Exercise tolerance and QMS showed similar importance to 5STS determinants (eg, similar β coefficient and R2 partial). In contrast, although quadriceps strength was a determinant of 4MGS results, exercise tolerance had greater relevance: β =−0.263 versus β =−0.251. While the sit-to-stand test clearly requires quadriceps strength,21 our data suggest that walking 4 m is more closely related to exercise tolerance than to muscle strength properties, which may explain why it appears that the 4MGS would make a better alternative to 6MWT.25

Pulmonary function measured by FEV1 was not associated with any domain of the SPPB. The finding that pulmonary function was unrelated to the balance test is consistent with the results reported by Eisner et al44 and in other studies of balance in COPD,40 reinforcing that pulmonary function is not a determinant of balance deficits. However, our findings that pulmonary function was unrelated to the 4MGS and 5STS tests contradict the results reported by Eisner et al,44 which showed associations between FEV1 and the scores of these two tests. However, Eisner et al44 used qualitative subscores (range of 0–4) of the tests, which likely mediated the influence of FEV1. Supporting this possible explanation, a previous study evaluating determinants of gait speed in meters per second also concluded that FEV1 is not a relevant determinant of this test.20

Interestingly, health status measured by CAT was associated with the 5STS but not with the other two SPPB tests, supporting the concept that the 5STS is a better screening tool for poor health status. One possible reason is that the sit-to-stand test poses greater ventilatory demands.21 While other proxy constructs of health status (eg, quality of life and physical mobility) have been related to the sit-to-stand test, to our knowledge, this is the first study to find an association between 5STS and health status measured by the CAT in COPD. Surprisingly, the multivariable model showed that dyspnea was not associated with any SPPB domain, which is in contrast to previous findings.20,21,41 It is possible that statistical significance was not achieved in the present study due to the adjustments made for confounding variables included in the multivariable models. For example, Karpman et al20 did not evaluate the influence of other measures of health status, such as CAT or QMS, which likely mediated the influence of dyspnea on gait speed.

Our results also showed that depression had a significant influence on gait speed, but not on the other SPPB tests, possibly reflecting the more complex construct of gait speed.25 Other authors have investigated the relationships of gait speed with mood and cognitive function.20 However, the presently observed significant multivariate association between psychological status and gait speed in COPD is novel.

Limitations

Our present investigation was conducted among patients recruited during health examinations at an outpatient pulmonary service, and only cross-sectional strategies were used to study the construct of each subscale. Futures studies should prospectively consider these associations and should include a broader range of locations. Additionally, our analyses of the balance test results were stratified according to a clinically relevant cutoff (balance impairment), which was not derived from previous studies. Finally, few patients in our study showed balance impairments (score <4). However, this does not pose a major problem regarding the validity of the presently tested logistic models using balance as a dependent variable, because the general rule of 10 events per predictor variable can be relaxed when that number is close to 10.45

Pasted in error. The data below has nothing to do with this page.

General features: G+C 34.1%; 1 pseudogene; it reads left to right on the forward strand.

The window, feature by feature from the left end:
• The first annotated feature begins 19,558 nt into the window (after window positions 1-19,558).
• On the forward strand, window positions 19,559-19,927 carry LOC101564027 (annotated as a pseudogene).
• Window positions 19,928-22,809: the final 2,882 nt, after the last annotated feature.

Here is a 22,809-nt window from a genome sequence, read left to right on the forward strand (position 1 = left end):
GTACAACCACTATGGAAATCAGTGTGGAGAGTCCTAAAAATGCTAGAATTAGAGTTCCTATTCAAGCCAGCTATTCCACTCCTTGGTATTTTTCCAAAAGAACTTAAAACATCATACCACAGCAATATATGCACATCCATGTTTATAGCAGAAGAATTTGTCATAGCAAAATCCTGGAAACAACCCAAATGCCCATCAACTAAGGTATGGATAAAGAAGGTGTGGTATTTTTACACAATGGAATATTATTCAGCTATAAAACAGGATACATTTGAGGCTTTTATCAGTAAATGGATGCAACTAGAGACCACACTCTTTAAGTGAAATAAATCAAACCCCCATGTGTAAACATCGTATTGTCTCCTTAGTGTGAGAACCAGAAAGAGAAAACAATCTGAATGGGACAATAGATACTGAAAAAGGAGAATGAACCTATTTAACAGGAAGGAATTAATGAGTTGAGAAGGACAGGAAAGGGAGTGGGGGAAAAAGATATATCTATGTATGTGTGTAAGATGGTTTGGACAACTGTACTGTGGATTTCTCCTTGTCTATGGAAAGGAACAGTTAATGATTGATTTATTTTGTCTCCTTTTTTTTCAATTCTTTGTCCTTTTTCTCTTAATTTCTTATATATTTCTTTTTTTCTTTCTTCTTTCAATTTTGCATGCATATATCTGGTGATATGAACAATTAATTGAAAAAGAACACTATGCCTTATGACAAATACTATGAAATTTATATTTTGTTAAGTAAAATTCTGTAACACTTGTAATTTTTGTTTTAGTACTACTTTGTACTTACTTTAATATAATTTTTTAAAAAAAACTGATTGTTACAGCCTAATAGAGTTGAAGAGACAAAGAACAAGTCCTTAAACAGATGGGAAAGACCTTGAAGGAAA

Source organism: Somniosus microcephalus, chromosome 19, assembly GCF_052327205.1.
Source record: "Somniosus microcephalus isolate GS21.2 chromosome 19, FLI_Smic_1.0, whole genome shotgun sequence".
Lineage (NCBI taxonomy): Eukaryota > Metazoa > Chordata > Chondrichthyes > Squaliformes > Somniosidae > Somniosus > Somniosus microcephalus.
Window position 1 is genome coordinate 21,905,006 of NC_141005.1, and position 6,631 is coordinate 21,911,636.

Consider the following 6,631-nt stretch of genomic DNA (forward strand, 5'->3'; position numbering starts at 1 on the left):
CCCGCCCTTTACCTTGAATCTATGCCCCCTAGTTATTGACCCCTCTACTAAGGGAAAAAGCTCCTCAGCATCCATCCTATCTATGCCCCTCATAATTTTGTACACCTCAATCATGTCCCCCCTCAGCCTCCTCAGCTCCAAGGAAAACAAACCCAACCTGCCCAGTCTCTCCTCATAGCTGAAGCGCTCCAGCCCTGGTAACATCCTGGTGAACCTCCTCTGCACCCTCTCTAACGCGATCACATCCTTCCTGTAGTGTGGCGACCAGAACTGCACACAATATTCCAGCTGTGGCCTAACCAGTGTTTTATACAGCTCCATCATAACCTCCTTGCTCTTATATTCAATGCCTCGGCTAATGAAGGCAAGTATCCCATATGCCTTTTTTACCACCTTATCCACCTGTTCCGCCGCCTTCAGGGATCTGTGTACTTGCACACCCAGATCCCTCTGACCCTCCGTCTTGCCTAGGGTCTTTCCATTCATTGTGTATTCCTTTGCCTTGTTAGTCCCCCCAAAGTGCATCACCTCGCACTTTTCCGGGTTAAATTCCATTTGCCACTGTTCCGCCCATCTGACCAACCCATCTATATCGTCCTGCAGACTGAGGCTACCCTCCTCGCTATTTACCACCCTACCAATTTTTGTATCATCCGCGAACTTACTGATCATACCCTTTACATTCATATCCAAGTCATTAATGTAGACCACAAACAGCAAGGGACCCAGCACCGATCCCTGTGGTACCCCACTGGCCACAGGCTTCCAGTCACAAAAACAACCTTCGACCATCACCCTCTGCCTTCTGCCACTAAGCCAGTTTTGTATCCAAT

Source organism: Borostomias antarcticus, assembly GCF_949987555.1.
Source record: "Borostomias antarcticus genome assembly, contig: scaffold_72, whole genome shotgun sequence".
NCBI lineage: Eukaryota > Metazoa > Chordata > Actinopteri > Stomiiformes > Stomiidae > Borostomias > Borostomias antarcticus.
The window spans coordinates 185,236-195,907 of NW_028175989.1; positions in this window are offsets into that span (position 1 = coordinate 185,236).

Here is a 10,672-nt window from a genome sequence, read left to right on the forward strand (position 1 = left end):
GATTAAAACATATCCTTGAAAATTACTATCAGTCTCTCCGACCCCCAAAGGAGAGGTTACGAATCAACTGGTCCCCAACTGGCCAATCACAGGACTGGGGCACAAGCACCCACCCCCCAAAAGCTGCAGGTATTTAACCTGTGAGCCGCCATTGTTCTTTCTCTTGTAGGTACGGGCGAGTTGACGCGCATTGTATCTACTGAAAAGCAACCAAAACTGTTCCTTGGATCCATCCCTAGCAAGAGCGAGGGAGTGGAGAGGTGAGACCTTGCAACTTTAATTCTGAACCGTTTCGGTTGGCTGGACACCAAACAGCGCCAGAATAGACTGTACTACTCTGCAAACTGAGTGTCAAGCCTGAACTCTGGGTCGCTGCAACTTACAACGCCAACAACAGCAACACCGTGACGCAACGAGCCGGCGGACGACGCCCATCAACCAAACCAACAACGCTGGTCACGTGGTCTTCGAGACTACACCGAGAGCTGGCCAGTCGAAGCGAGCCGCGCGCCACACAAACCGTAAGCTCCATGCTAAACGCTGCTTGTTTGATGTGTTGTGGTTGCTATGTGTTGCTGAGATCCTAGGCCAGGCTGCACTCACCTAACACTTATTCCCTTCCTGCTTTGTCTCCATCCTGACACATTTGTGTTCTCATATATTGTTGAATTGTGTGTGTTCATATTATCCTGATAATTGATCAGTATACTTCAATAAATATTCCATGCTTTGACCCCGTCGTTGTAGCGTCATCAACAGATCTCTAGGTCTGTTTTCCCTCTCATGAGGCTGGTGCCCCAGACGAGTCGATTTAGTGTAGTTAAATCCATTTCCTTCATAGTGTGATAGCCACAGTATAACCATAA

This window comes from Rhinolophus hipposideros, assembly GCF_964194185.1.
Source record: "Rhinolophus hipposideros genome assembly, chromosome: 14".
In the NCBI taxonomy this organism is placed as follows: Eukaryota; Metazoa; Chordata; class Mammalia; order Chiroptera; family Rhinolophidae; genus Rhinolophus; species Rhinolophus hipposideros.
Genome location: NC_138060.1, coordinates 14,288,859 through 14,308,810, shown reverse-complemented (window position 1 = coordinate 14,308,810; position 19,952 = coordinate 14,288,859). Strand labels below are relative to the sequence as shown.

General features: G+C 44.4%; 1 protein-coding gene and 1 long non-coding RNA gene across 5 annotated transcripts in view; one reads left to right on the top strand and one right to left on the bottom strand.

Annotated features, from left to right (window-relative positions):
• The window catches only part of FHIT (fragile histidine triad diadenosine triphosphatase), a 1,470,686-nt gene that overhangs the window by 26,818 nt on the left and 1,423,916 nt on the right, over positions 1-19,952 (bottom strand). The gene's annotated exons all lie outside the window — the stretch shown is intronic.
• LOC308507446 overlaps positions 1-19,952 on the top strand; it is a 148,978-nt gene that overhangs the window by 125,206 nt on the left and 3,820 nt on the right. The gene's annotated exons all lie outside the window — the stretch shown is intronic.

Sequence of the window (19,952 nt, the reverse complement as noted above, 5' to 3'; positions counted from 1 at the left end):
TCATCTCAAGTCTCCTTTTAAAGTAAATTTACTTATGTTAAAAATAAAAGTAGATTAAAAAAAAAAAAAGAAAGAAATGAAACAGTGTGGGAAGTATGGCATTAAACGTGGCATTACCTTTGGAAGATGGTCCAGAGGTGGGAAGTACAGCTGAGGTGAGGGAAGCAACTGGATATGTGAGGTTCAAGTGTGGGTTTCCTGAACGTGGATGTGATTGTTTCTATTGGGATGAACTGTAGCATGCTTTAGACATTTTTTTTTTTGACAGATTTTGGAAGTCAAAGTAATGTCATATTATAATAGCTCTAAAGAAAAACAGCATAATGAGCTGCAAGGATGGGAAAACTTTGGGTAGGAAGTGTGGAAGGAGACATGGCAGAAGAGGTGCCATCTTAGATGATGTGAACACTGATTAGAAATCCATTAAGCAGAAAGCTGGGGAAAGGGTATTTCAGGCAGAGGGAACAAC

Implications for practice and research

Our present findings provide empirical evidence suggesting that tests of the SPPB do not provide equivalent information regarding the status of a COPD patient. The observed similarities and differences between tests have a variety of implications in various situations in which one test might be selected. For example, if a clinician wants a screening tool to detect poor health status in COPD patients, the 5STS would appear to be the most suitable test. If a test is needed to assess outcome measures following an intervention aimed at improving psychological status, the 4MGS would be an exceptionally good choice. On the other hand, if an intervention relates to exercise tolerance and/or QMS, the 5STS test may be a more suitable functional outcome tool.

Conclusion

Our present results show that the three tests of the SPPB do not provide equivalent information regarding the status of a COPD patient and broaden our understanding of the role of the SPPB. Musculoskeletal functional factors were negatively associated with all tests. The 5STS was associated with health status factors, while the 4MGS was associated with psychological factors. Knowledge of these differences will be helpful to clinicians and researchers when considering the use of each test.

Acknowledgments

The authors wish to thank the patients and personnel of the hospital unit for their cooperation during the course of this study and the medical manager of AstraZeneca Pharmaceutical Spain, S.A. (Maite Pérez Hernández). The study was supported by AstraZeneca pharmaceutical Spain, S.A. Menarini and Pfizer.

Disclosure

The authors report no conflicts of interest in this work.